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Energy efficiency in buildings


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Energy efficiency in buildings is the hidden key to overcome energy poverty and reaching climate goals

High energy prices and low energy performance in buildings are pushing energy poverty. Focusing on Poland, State of Green on 8 March gathered industry partners to discuss how energy efficiency can combat energy poverty and accelerate a just, green transition.

The current geopolitical situation and energy crisis in Europe have affected many European households fighting high energy prices for heating and electricity.

The crunch creates a pressing need for a just transition, where energy efficiency in many ways can act as an important catalysator. Improving energy efficiency and performance of household buildings can act as a weapon to effectively combat the consequences of energy poverty, while also contributing to reaching EU’s ambitious climate goals of becoming the first climate-neutral continent by 2050.

On this note, State of Green facilitated a roundtable session on 8 March, gathering Polish and Danish decision-makers within the energy sector for a dialogue on barriers and untapped potentials for energy efficiency in Poland.

Energy poverty The role of energy efficiency in the fight against energy poverty

The energy crisis is pushing Energy Poverty across Europe, including Poland, making the implementation of energy-efficient solutions ever more urgent. The Polish Institute WiseEuropa has mapped the barriers and potential of energy efficiency in Poland as a solution in the battle against energy poverty.

For the report in Polish click here

Read the report

The battle against energy poverty

Poland is one of many European countries affected by the energy crisis with an increasing number of households living in energy poverty, being unable to maintain a sufficient level of heating, cooling, and electricity in their homes due to low-income, high-energy cost, and little energy efficiency in the home. Despite some improvements in the technical condition of buildings and thermal comfort, the COVID-19-pandemic and rising energy prices have hindered progress in combating energy poverty in Poland.

Energy poverty affects up to 32% of households in Poland, with up to 6.58 million people living in energy poverty[1]. The problem is especially prevalent in rural areas and small towns, where families typically live in uninsulated single family-dwellings heated by solid-fuel boilers. Data shows, that almost 40% of such buildings are not insulated or provide inadequate thermal protection[2].

While the challenges are acute and present, many of the needed solutions are thankfully at hand. The report points to energy efficiency as a valuable resource to both battling energy poverty, as well as contributing to a green transition and reaching climate goals.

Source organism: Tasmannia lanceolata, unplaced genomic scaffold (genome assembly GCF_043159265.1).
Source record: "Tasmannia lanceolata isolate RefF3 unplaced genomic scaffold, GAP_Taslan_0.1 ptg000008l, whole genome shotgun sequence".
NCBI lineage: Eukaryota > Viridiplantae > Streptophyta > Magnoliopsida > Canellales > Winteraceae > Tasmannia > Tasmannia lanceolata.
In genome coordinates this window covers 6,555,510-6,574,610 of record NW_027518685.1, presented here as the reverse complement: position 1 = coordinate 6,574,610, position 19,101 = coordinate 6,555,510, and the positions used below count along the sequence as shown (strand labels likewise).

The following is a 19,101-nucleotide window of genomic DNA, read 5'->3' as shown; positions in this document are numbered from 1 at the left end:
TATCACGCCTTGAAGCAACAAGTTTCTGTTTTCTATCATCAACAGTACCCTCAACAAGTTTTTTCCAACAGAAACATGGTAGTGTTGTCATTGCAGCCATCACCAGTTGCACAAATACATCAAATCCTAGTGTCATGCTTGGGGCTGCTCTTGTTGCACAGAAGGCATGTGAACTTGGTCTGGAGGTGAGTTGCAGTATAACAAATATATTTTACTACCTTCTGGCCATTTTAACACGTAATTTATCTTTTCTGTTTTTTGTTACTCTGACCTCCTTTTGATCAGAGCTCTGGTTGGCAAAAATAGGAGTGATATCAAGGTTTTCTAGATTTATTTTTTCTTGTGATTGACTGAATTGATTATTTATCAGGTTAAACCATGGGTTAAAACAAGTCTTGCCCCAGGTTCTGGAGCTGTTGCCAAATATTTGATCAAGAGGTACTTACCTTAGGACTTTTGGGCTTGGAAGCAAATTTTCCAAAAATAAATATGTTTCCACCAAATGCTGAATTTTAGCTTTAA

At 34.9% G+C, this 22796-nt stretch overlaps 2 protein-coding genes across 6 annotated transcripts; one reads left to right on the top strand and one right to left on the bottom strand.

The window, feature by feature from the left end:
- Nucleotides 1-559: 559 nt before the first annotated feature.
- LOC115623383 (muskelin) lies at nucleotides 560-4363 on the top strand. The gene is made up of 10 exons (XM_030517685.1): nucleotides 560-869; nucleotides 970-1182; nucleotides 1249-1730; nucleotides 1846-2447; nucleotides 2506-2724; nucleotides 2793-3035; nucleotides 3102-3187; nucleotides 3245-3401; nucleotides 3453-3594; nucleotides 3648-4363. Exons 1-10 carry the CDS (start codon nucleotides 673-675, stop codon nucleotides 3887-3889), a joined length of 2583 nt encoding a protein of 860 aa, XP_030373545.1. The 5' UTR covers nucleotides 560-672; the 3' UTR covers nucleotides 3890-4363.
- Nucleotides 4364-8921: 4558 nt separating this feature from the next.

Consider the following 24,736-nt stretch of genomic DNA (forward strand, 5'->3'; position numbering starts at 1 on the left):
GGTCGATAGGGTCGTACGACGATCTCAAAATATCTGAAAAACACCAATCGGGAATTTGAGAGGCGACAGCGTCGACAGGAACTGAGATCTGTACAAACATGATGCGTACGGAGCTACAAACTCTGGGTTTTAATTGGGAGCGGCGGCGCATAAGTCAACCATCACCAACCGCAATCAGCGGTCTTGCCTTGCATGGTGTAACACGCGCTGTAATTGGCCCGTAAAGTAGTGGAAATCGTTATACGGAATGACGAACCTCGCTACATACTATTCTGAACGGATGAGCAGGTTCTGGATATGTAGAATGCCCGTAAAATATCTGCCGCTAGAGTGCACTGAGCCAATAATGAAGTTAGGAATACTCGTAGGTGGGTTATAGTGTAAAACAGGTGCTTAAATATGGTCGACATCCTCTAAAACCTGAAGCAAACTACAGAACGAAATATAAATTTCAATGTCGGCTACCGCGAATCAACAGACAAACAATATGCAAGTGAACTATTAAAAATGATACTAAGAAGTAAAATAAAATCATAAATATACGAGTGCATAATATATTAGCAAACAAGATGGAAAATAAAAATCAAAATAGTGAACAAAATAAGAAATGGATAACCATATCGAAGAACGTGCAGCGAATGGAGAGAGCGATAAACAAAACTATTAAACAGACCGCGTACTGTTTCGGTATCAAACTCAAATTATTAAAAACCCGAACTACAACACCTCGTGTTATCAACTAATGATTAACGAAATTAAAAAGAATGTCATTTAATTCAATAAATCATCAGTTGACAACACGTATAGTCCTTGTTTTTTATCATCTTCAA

Energy efficiency as the tool

Renovating buildings, by upgrading insulation, replacing windows, and installing energy-efficient heating systems, can significantly reduce energy consumption and greenhouse gas emissions. A comprehensive energy modernisation, adding thermal insulation, replacing heat sources, pipes, radiators and installing thermostatic valves, can in many instances be the most cost-effective option. Thus, implementing energy-efficient solutions can reduce consumption and have a direct impact on fighting energy poverty in the long term.

Denmark has for many years been at the forefront of energy efficiency and renewable energy, developing innovative energy-efficient solutions, prioritising renovation of buildings and implementing a district heating system. These can in many ways act as an inspiration; both in the battle against energy poverty in countries such as Poland, as well as contribute to a just green transition on a global scale.

Energy efficiency also provides an effective way to reach EU’s target to reduce greenhouse gases by at least 55% by 2030, as it can ensure the cheapest and greenest type of energy: the energy not used. Today, Europe’s building sector is responsible for 40% of energy consumption and 36% of CO2 emissions. Renovations in this sector, therefore, present a large potential in securing energy efficiency, which will have positive economic, environmental, and health-related spill-over effects.

Insulation energy

Danish solutions within energy efficiency

Energy efficiency is an embedded part of Denmark’s mindset, as Denmark has worked with energy efficiency measures since the 70s. Stay updated on the latest trends, news and find inspiring solutions from Danish solution providers.

Discover Energy Efficiency

[1] Energy poverty The role of energy efficiency in the fight against energy poverty (CAKE, Poland Net-Zero 2050. A Guide to Energy Transformation for Local Governments, 2022)

[2] Energy poverty The role of energy efficiency in the fight against energy poverty (Pytliński Ł, Dworakowska A, Guła A, Single-family dwellings in Poland – heating sources, energy status, investment priorities, 2021)

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